Nearly three years ago, I began this blog for multiple reasons, all of which had to do with my love of Ohio state football. One of those reasons, as I stated in my inaugural post, was a quarterback from the 50’s named John Borton.
In the mid-to-late 80s, I became friends with a wonderful person named Mary Borton. She was (and still is) brilliant, energetic and beautiful, and I considered myself lucky to have her as a friend. Plus, she was a Buckeye fan, so she pretty much had it all. I don’t even recall the conversation, but one day I learned that her father had played QB at Ohio State.
A few years later, I was a sports correspondent for a small newspaper in Massillon, Ohio. One day in the early 90s, I asked Mary if her father John would be interested in being interviewed for a feature story, and the answer was a resounding “yes”. So I went to the Borton house and stayed for hours. Borton sat in his reclining chair and gave a warm smile as he told countless stories about everything that we Buckeye fans adore. It was like I had a taste of heaven, hearing all these intricate details about Hopalong Cassady, Dave Leggett, and a man named Woody Hayes.
His warmth was astounding. I had often wondered how Mary Borton could be such an amazing person….sitting in front of me was the answer to that question. That’s how she was raised.
Later that fall, the Ohio State University was honoring their 1954 National Championship team, of which Borton was a senior QB. Injury kept him on the sideline throughout the season, and Leggett led the team to the title. Borton was not healthy enough to attend the festivities, which included a halftime ceremony during the Purdue game. My newspaper arranged a press pass for me, and Borton asked me if I would please send his love to all his former teammates.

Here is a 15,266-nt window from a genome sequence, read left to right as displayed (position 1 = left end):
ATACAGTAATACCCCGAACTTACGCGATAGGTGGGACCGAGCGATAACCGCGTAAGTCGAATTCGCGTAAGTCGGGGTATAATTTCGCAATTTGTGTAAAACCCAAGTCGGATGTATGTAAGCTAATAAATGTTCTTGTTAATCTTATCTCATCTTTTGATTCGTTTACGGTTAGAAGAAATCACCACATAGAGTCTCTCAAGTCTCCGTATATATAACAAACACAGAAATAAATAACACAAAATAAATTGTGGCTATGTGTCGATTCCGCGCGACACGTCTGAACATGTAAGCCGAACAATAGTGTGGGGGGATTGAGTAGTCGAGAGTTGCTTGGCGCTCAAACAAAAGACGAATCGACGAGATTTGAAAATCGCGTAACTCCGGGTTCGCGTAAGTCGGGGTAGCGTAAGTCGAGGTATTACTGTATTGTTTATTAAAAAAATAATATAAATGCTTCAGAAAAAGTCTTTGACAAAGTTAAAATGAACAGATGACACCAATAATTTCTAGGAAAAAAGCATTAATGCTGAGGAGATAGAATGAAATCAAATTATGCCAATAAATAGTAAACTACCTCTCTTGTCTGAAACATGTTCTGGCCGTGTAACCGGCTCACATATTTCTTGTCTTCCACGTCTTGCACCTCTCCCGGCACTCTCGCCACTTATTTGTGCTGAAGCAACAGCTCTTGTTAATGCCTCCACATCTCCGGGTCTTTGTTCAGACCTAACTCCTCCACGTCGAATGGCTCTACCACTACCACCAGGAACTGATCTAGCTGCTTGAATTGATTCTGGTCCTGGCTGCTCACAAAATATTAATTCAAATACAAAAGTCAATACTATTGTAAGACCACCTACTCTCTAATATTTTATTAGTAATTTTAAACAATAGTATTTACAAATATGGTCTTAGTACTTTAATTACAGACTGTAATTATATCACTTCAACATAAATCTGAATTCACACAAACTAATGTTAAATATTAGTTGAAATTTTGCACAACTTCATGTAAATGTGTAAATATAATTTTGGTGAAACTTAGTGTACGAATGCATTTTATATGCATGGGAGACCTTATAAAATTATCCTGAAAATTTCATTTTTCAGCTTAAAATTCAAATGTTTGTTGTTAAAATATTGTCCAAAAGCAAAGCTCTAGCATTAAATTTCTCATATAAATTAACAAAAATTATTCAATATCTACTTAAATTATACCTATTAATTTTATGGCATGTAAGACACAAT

Like I said, it was heaven.
Standing on the sidelines at Ohio Stadium, I was a guest among the heroes of the early years of Woody Hayes. The men who actually saved his job by going 10-0 back in 1954, when alumni and boosters were less than thrilled with Hayes’ 16-9-2 record over his first three years. I shook hands with the best of the best, each one of them with huge rings on their fingers. Then I got to meet Anne Hayes, a frail but sweet woman who was there to represent her late husband. The rest of the day was a blur, and I went home with the task of sending love to John Borton from so many people that I couldn’t even keep all their names and faces in my starstruck brain.
I have been in attendance for dozens and dozens of incredible games at Ohio Stadium and around the Big Ten. I saw Earle Bruce’s last game. I saw Eddie George play. Same thing for Cris Carter, Beanie Wells, Archie Griffin, Troy Smith, and a long long list of the greats.
But all of the amazing things I saw in Ohio Stadium? None will ever compare to the gift that John Borton gave me on that fall afternoon.
In April of 2002, Borton passed away. I still believe that a lot of those “miracle wins” in the 2002 season was the result of Borton and Hayes finally convincing God to intervene and help out their favorite university. Hayes wore God down, and Borton finally sold the deal.
Last Friday night, Borton was finally inducted into the Stark County High School Football Hall Of Fame. After a record-setting career at Alliance High, Ohio State University, and a short career with the Cleveland Browns, he was given his due here at home. It is a fitting tribute to a man who loved the sport and taught that love to his family and friends.
The Buckeye Battle Cry wishes to congratulate the entire Borton family on this wonderful honor.
One additional story, not widely known. On January 1, 1955, Ohio State won the National Championship by beating USC 20-7 in the Rose Bowl. Late in the game, Hayes decided to empty his bench and give more of his players a chance to smell the Roses. He called on Borton, who had missed the entire season with an injury.
Borton declined, and asked Hayes to send in the third-string QB. Borton asked Hayes to do it because the kid’s father had played at Ohio State and was in attendance watching the game.
When asked to take snaps in the Rose Bowl for a National Championship, Borton gave up the opportunity so a teammate’s father could see his son play.
How great of a man do you have to be to give a gift like that?